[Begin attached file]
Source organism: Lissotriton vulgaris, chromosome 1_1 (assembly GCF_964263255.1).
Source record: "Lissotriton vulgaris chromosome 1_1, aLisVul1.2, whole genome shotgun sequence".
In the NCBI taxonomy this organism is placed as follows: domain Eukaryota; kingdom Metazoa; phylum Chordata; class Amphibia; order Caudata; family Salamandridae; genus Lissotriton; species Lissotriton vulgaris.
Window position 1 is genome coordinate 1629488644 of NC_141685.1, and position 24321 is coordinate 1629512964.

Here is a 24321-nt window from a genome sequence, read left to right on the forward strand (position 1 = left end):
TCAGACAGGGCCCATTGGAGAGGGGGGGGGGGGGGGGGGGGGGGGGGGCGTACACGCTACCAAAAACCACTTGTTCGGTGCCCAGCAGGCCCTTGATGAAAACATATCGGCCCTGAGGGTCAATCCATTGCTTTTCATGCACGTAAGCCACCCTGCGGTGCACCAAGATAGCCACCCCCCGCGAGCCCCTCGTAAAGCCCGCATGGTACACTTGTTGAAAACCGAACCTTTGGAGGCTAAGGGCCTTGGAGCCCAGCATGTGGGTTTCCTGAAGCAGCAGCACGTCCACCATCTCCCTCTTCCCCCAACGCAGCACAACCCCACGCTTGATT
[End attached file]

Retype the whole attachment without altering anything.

Source organism: Lissotriton vulgaris, chromosome 1_1 (assembly GCF_964263255.1).
Source record: "Lissotriton vulgaris chromosome 1_1, aLisVul1.2, whole genome shotgun sequence".
In the NCBI taxonomy this organism is placed as follows: domain Eukaryota; kingdom Metazoa; phylum Chordata; class Amphibia; order Caudata; family Salamandridae; genus Lissotriton; species Lissotriton vulgaris.
Window position 1 is genome coordinate 1629488644 of NC_141685.1, and position 24321 is coordinate 1629512964.

Here is a 24321-nt window from a genome sequence, read left to right on the forward strand (position 1 = left end):
TCAGACAGGGCCCATTGGAGAGGGGGGGGGGGGGGGGGGGGGGGGGGGCGTACACGCTACCAAAAACCACTTGTTCGGTGCCCAGCAGGCCCTTGATGAAAACATATCGGCCCTGAGGGTCAATCCATTGCTTTTCATGCACGTAAGCCACCCTGCGGTGCACCAAGATAGCCACCCCCCGCGAGCCCCTCGTAAAGCCCGCATGGTACACTTGTTGAAAACCGAACCTTTGGAGGCTAAGGGCCTTGGAGCCCAGCATGTGGGTTTCCTGAAGCAGCAGCACGTCCACCATCTCCCTCTTCCCCCAACGCAGCACAACCCCACGCTTGATT